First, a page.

Modeling with differential equations  Differential Equations
Modeling with differential equations
In this section, we will try to apply differential equations to real life situations. For each question we will look how to set up the differential equation. Afterwards, we will find the general solution and use the initial condition to find the particular solution. Depending on the question, we will even look at behaviours of the differential equation and see if it is applicable to real life situations. For example, one can notice that integrating the area of a sphere actually gives the volume of a sphere!
Lessons
Notes:
We will be learning how to create a differential equation out of the word problem, and then find the general and particular solutions. We will then take a look at the behaviour of the general solution to find results we need to answer the questions.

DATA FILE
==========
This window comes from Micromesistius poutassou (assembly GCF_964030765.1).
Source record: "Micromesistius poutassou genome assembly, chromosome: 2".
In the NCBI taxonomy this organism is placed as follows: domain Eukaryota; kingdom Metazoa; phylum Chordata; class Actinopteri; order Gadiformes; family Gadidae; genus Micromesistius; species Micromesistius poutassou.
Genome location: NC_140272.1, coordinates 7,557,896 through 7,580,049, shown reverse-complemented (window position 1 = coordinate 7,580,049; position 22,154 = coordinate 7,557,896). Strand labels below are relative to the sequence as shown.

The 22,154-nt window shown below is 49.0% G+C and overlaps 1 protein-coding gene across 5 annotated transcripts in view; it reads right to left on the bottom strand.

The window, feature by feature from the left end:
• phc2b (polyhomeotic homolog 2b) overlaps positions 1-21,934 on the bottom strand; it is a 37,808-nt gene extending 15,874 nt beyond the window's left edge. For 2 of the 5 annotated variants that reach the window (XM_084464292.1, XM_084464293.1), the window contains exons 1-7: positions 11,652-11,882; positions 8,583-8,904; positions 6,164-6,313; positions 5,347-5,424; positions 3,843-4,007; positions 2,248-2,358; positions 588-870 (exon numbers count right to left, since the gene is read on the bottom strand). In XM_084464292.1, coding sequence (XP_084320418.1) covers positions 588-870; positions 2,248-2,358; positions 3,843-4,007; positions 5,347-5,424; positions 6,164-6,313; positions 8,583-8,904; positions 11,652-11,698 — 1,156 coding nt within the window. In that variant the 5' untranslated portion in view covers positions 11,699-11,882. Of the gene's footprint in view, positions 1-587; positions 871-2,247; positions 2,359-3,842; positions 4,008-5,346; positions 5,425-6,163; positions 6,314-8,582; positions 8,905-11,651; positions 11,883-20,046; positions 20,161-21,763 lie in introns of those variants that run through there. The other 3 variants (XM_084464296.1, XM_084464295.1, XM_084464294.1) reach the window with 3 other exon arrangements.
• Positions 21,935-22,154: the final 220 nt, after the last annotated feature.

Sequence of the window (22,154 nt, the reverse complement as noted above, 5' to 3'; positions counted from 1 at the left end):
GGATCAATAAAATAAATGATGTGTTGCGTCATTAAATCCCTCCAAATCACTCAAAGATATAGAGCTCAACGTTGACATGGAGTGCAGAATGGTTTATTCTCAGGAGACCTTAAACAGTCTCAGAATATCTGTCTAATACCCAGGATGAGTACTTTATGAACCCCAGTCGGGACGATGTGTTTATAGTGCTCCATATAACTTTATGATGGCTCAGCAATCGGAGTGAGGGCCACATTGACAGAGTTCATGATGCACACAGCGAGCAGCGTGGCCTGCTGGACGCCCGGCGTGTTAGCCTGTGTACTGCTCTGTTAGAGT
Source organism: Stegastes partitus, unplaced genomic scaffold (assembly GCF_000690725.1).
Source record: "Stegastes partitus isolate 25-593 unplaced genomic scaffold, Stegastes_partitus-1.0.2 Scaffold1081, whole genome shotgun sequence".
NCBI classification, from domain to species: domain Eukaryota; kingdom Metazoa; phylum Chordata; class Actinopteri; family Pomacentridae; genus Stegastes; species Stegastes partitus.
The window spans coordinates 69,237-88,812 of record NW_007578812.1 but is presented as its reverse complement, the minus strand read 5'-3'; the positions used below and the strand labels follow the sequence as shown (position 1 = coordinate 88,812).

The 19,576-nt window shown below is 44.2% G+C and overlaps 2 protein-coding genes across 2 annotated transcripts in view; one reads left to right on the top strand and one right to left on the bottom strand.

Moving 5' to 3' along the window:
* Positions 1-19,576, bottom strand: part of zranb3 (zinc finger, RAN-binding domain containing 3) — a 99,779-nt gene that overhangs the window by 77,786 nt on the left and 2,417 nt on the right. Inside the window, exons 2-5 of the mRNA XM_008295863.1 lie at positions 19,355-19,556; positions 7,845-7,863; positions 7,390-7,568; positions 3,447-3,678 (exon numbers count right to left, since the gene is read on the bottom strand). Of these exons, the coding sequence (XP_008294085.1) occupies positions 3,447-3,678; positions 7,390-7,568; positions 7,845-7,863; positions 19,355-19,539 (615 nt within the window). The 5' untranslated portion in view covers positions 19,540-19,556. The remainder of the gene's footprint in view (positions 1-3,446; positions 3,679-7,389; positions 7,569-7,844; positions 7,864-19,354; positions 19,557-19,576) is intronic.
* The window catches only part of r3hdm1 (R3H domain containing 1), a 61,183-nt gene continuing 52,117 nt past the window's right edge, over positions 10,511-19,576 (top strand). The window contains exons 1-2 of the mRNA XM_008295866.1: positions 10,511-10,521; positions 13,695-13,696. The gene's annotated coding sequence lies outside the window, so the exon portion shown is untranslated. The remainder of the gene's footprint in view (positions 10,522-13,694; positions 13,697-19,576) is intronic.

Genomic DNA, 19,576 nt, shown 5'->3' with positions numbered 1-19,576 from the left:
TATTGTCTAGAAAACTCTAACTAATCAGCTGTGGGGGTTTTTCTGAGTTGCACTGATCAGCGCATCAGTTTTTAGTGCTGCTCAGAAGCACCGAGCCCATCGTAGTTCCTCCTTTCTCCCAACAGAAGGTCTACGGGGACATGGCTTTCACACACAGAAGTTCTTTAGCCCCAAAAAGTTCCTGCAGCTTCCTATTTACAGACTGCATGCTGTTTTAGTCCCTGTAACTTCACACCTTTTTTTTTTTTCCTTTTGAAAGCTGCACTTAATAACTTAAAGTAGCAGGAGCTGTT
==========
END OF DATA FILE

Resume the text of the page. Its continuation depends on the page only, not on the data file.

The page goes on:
It may be convenient to use the following formula when modelling differential equations related to proportions:
$\frac{dy}{dt}=kM$
Where:
1. $\frac{dy}{dt}$ is the rate of change of $y$
2. $k$ is a constant
3. $M$ is the equation that models the problem
There are many applications to firstorder differential equations. Some situations that can give rise to first order differential equations are:
• Radioactive Decay
• Population Dynamics (growth or decline)
Exponential Model:
$\frac{dP}{dt}=KP$
$P=Ce^{Kt}$
Logistic Model:
$\frac{dP}{dt}=KP(1\frac{P}{M})$
$P= \frac{M}{1+Ce^{kt}}$ $C= \frac{MP_0}{P_0}$
• Newton’s Law of Cooling
$\frac{dT}{dt}=K(TT_a)$
$TT_a =Ce^{kt}$
If $T \geq T_a$ (the object is more hot), then $T=Ce^{kt}+T_a$
If $T$ < $T_a$ (the object is cooler), then $T=T_aCe^{kt}$

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